Well, after a cancellation for rain, the week prior, (guess my weather magic is gone), nine club members had a wonderful outing looking for and learning about fungi with Jonathan. We are very lucky to have Jonathan as a club member. He was described as a knowledgeable mycologist and “High end”.
The outing started with a bit of very interesting and much appreciated information about the High Lonesome Nature Reserve from Art Goldsmith (also lucky to have him as a club member – albeit his humour sometimes got the best of us). Art pointed us in the right direction (along the Pond Trail) and right at the turn, the group got “stuck” in a small patch of woods that was overflowing with a huge variety of very interesting fungi. Jonathan could hardly keep up with the shouts of “Oh, look at this one!” Participant Renee was particularly good at finding interesting specimens. With Jonathan’s list, Art has been able to add a half dozen rare or uncommon species to the High Lonesome Nature Reserve lists. This was very important for the Reserve and I am sure he would encourage anyone hiking there to post their observations to iNaturalist to help with the documentation of species. Art has contributed photos of shelf fungus (polypore), Parrot Mushroom (so called due to its green colour), Gilophorus psittacinus which is uncommon and Gymnopilus voitkii which is rare. In fact, there were at least 3 uncommon species and 3 rarities found. I particularly enjoyed the Lactarius Indigo (Indigo Milk Cap – So blue! And rare!)
The Lobster mushroom was a very interesting fungi as it is parasitic. Bacteria is what colours the host mushroom red. The normally gorgeous Chicken of the Woods was found destroyed (by a greedy and careless forager). Please note, foraging is not allowed in a nature preserve except by the wildlife themselves (as was evidenced by the Beaver chomped trees). We encountered a number of other special plants such as leather wood and Indian Grass, and other critters such as the Eastern Newt and Winter Firefly. There were still a few summer birds moving through but the migrating sparrows seemed most abundant.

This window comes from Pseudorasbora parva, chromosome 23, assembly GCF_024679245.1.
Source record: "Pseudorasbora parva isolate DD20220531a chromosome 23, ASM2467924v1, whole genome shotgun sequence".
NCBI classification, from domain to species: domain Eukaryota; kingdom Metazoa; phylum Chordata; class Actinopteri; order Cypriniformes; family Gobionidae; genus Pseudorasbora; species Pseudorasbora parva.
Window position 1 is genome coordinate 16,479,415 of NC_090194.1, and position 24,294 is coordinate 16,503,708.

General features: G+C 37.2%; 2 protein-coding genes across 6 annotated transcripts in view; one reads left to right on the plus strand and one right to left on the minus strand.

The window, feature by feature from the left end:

Participants found the mix of people and forest observations both very interesting and with the perfect weather, we had a hugely successful outing. A number of people were interested in the camera Jonathan was using to get his photos. It is an Olympus TG Tough 5. High Lonesome Nature Reserve is a joy in all seasons and I have never been disappointed with my visits. I would encourage you to go see for yourselves and please remember that the Mississippi Madawaska Land Trust counts on donations to preserve this and its other properties for the benefit of nature and for us to observe.
Please enjoy the pictures attached to the blog,
Jonathan’s links to his iNaturalist entries:
links to photos from Art Goldsmith:
links to photos from Mark Guzewski:
Thank you to all wonderful the participants. And special thanks to Jonathan and Art.